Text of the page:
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By Nels Hanson


The Montréal Review, April 2011


"Entanglement" by Gail Roberts

(Art exihibition at Luis De Jesus Gallery, Los Angeles, April 16-May 28, 2011)




After the deer hunters from the college in Kootenay dropped me off the station master said the bus for Sleeping Child Lake wouldn't arrive for two hours and I crossed Ingot's sad street under the close sky threatening snow and pushed at the swinging door with a porthole reflecting my white face, under the unlit neon that said "Silverado."

A big green porcelain stove with red fire burning at its small square window radiated heat at the center of the room's cedar floor, next to a tin woodbox and several tables and chairs. A pool table sat in a corner under an unlit lamp with a yellow shade and I half-saw ghosts of miners chalking cues.

Shadowed deer and elk and a moose lifted antlers from the high walls, above a cigarette machine, a jukebox, and in a chipped gilt frame an oil painting from another century, of a plump rosy woman who smiled eagerly and leaned back on a brothel's crimson daybed.

The bartender had a sad, wry-looking face, concerned eyes behind tortoise-shell glasses, and brown hair combed like JFK's.

He nodded hello and with what sounded like an East Coast accent invited me to come in and get warm.

I set down my duffle bag and sat on a stool, seeing myself in the wide mirror behind the rows of tall bottles that seemed to call with the drunkenness they held.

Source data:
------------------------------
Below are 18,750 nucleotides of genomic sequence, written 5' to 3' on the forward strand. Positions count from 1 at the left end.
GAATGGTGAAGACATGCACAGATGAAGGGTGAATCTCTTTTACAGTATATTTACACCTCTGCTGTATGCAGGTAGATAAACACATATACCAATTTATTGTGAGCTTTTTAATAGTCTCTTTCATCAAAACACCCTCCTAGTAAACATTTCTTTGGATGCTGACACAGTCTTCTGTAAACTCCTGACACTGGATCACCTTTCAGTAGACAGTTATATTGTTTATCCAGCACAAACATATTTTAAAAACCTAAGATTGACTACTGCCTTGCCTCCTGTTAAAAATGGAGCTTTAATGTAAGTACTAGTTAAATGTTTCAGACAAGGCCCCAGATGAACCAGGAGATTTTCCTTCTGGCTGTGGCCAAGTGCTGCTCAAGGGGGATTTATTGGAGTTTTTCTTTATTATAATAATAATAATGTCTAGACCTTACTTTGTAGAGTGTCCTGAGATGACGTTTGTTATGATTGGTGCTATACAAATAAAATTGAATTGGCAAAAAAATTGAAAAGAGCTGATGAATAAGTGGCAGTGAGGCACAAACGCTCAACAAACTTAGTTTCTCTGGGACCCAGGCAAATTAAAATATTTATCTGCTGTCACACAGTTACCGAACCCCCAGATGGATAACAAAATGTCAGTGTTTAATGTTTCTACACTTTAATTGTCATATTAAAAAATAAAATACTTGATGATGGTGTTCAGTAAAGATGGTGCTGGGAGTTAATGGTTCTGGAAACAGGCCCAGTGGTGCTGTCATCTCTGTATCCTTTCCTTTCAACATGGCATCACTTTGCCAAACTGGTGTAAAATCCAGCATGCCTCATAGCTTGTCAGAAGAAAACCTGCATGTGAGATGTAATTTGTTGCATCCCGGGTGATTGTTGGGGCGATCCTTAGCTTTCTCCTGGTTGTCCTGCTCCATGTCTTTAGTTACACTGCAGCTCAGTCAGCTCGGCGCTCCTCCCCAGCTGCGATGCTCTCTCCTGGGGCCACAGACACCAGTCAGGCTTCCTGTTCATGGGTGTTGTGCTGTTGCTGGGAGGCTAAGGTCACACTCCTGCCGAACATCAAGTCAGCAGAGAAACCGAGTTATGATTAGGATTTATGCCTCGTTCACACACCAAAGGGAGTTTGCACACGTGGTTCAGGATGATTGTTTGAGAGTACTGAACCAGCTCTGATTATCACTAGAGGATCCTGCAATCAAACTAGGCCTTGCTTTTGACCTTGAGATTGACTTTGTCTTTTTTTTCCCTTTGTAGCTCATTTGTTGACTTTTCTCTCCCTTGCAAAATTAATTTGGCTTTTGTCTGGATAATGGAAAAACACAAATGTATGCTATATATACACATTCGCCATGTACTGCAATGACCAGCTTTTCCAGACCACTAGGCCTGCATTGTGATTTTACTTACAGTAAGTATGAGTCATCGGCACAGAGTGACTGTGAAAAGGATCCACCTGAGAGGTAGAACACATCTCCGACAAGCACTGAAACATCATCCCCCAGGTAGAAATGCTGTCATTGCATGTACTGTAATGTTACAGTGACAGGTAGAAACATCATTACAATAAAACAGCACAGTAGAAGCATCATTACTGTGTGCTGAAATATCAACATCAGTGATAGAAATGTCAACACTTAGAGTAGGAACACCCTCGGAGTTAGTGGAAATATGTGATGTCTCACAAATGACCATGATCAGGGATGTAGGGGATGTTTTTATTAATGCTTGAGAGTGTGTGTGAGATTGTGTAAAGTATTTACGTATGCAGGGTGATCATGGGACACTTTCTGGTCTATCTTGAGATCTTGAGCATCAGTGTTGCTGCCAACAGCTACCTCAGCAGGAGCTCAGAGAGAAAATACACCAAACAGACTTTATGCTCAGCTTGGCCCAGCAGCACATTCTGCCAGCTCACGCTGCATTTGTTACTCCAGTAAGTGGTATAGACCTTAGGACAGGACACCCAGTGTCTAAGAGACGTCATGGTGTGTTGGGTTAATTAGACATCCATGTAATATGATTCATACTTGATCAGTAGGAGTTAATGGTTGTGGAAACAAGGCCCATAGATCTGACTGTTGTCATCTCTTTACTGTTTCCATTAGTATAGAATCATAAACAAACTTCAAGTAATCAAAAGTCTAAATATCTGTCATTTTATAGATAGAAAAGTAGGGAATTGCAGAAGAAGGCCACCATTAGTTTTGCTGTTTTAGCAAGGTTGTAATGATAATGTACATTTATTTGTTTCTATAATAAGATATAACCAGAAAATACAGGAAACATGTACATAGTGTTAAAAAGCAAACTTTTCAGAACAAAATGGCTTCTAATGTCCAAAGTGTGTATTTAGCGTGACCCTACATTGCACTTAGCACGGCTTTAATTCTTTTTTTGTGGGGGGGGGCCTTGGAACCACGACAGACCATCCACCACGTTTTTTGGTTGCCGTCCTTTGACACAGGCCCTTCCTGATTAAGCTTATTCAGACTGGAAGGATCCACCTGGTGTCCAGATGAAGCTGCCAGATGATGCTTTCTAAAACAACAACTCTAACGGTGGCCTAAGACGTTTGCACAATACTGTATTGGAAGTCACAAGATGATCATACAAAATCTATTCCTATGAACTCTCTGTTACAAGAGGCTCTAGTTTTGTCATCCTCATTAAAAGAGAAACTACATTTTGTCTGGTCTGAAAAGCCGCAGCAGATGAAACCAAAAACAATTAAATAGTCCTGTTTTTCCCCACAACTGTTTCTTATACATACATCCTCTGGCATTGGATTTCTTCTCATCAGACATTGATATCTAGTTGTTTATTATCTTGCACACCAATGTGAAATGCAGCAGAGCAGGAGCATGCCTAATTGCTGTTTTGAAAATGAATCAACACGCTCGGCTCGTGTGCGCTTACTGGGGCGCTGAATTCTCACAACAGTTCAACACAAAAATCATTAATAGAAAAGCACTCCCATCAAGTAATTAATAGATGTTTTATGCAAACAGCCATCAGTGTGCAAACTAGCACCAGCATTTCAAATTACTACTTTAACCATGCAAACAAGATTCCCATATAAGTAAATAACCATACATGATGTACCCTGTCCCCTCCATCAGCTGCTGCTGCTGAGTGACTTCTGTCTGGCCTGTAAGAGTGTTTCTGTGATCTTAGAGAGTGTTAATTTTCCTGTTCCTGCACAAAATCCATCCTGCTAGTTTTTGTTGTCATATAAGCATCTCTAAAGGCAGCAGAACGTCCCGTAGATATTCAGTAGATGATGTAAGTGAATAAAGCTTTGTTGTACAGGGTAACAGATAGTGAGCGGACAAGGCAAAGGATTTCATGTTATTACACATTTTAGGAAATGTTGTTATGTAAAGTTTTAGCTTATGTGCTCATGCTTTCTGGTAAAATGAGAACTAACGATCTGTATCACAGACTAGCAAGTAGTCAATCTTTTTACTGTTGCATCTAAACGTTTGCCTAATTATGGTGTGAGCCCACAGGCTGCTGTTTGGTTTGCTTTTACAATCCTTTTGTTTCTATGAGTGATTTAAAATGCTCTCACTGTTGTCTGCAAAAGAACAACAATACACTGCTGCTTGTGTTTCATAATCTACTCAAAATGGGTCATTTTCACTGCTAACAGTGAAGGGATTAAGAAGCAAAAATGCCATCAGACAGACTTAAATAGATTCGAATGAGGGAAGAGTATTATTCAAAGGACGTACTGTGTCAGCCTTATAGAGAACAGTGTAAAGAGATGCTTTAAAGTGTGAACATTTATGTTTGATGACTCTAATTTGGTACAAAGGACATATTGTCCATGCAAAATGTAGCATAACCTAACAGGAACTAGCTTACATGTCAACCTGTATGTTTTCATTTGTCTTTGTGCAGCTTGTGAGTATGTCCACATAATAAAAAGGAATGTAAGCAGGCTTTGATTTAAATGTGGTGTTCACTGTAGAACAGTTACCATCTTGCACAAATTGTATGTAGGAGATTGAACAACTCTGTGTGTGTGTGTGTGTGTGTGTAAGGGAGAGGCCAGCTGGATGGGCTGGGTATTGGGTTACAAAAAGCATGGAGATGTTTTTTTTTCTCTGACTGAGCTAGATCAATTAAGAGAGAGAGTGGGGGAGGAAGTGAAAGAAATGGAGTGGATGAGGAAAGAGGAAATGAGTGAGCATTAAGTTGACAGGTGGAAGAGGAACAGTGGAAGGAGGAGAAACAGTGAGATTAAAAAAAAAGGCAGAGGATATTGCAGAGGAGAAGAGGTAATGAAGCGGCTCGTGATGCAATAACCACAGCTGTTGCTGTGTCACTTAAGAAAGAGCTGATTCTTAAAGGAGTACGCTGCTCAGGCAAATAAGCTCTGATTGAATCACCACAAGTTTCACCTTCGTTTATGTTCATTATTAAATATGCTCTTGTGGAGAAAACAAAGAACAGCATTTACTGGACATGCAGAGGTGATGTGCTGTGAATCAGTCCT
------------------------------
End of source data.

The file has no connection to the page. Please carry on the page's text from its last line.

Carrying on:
"What would you like?"

"I'll have a Coors."

"Coors it shall be."

A young Indian woman sat at the far end of the bar-in the dark I hadn't seen her at first and thought the silent tavern was empty. She wore a long blue sweater, stylish suede skirt, and zippered, heeled boots against the front coming down from Canada.

"Here you go."

He served me the bottle beer with an iced mug and ran steaming water in the sink.

Holding a wet glass and a towel, he said something to the woman down the counter, about the weather, something about snow, and I remembered waking soaked with sweat in the Elgin Hotel, looking out at the sudden October clouds above the silver Clark Fork of the Columbia River.

I glanced at the woman leaning silently over her drink.

She was more than pretty, with long black shiny hair framing her face. In the mirror I could see the handsome outline of her features and the beauty mark at the corner of her mouth.

"I think you're right," the bartender was saying. "You were going to tell me, about what the snow means-"

"It's an old story," she said.

She lifted her glass.

"I'd like to hear it," he said. "Old stories are best."

She nodded but before she could begin I heard a sharp "Caw! Caw!" loud as pistol shots.

A crow large as a raven flew past the door, for a wingbeat frozen in perfect silhouette across the full moon of the window. It's big black knowing eye flashed and its thick beak opened and closed twice before it was gone, cawing up the street to shatter the waiting quiet of the overcast day.

I watched the bird's dark afterimage hover with the echo of its call and turned back to the bar.

The bartender had seen the crow.

So had the woman who stared toward the door.

"It's funny, isn't it?" The bartender still looked at the round window.

The woman didn't answer. She turned her head.

"What's that?" I said.

"You see a crow and immediately you think of Edgar Allan Poe, of 'The Raven.'"

"That's right," I said. "The poem."

"Lost Lenore and December, the tapping at the chamber door? The bust of Pallas. Reciting the poem at school. 'Nevermore-'"

The woman looked down at her drink.